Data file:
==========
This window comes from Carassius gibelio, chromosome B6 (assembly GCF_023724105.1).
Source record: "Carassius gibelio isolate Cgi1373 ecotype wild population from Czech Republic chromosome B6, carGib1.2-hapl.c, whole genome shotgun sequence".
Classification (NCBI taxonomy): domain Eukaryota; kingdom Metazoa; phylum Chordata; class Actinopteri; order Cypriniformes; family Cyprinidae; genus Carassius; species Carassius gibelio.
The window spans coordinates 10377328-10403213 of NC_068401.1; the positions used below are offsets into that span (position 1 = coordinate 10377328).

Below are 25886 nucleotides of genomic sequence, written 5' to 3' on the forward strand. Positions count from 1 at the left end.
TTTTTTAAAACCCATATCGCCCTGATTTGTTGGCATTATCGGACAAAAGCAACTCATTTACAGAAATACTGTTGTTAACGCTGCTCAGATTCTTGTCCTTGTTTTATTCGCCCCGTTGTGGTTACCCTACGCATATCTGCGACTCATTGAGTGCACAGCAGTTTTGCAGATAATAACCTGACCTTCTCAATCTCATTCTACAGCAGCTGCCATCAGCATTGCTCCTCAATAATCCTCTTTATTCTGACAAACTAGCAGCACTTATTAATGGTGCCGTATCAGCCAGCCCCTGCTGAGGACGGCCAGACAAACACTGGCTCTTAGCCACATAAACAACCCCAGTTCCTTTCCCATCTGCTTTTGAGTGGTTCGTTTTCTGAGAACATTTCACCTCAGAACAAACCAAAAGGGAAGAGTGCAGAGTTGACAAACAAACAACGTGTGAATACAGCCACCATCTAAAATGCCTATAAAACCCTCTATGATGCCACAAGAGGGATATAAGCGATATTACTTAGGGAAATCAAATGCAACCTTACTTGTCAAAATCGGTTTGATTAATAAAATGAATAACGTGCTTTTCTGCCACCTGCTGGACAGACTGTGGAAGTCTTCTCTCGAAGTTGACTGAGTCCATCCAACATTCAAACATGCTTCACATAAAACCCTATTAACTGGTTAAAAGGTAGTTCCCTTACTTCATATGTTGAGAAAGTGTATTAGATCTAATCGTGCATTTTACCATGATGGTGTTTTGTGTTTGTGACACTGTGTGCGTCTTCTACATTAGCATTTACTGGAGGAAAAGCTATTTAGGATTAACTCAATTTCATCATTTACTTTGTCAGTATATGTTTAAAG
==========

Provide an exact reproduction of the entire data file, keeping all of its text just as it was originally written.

This window comes from Carassius gibelio, chromosome B6 (assembly GCF_023724105.1).
Source record: "Carassius gibelio isolate Cgi1373 ecotype wild population from Czech Republic chromosome B6, carGib1.2-hapl.c, whole genome shotgun sequence".
Classification (NCBI taxonomy): domain Eukaryota; kingdom Metazoa; phylum Chordata; class Actinopteri; order Cypriniformes; family Cyprinidae; genus Carassius; species Carassius gibelio.
The window spans coordinates 10377328-10403213 of NC_068401.1; the positions used below are offsets into that span (position 1 = coordinate 10377328).

Below are 25886 nucleotides of genomic sequence, written 5' to 3' on the forward strand. Positions count from 1 at the left end.
TTTTTTAAAACCCATATCGCCCTGATTTGTTGGCATTATCGGACAAAAGCAACTCATTTACAGAAATACTGTTGTTAACGCTGCTCAGATTCTTGTCCTTGTTTTATTCGCCCCGTTGTGGTTACCCTACGCATATCTGCGACTCATTGAGTGCACAGCAGTTTTGCAGATAATAACCTGACCTTCTCAATCTCATTCTACAGCAGCTGCCATCAGCATTGCTCCTCAATAATCCTCTTTATTCTGACAAACTAGCAGCACTTATTAATGGTGCCGTATCAGCCAGCCCCTGCTGAGGACGGCCAGACAAACACTGGCTCTTAGCCACATAAACAACCCCAGTTCCTTTCCCATCTGCTTTTGAGTGGTTCGTTTTCTGAGAACATTTCACCTCAGAACAAACCAAAAGGGAAGAGTGCAGAGTTGACAAACAAACAACGTGTGAATACAGCCACCATCTAAAATGCCTATAAAACCCTCTATGATGCCACAAGAGGGATATAAGCGATATTACTTAGGGAAATCAAATGCAACCTTACTTGTCAAAATCGGTTTGATTAATAAAATGAATAACGTGCTTTTCTGCCACCTGCTGGACAGACTGTGGAAGTCTTCTCTCGAAGTTGACTGAGTCCATCCAACATTCAAACATGCTTCACATAAAACCCTATTAACTGGTTAAAAGGTAGTTCCCTTACTTCATATGTTGAGAAAGTGTATTAGATCTAATCGTGCATTTTACCATGATGGTGTTTTGTGTTTGTGACACTGTGTGCGTCTTCTACATTAGCATTTACTGGAGGAAAAGCTATTTAGGATTAACTCAATTTCATCATTTACTTTGTCAGTATATGTTTAAAG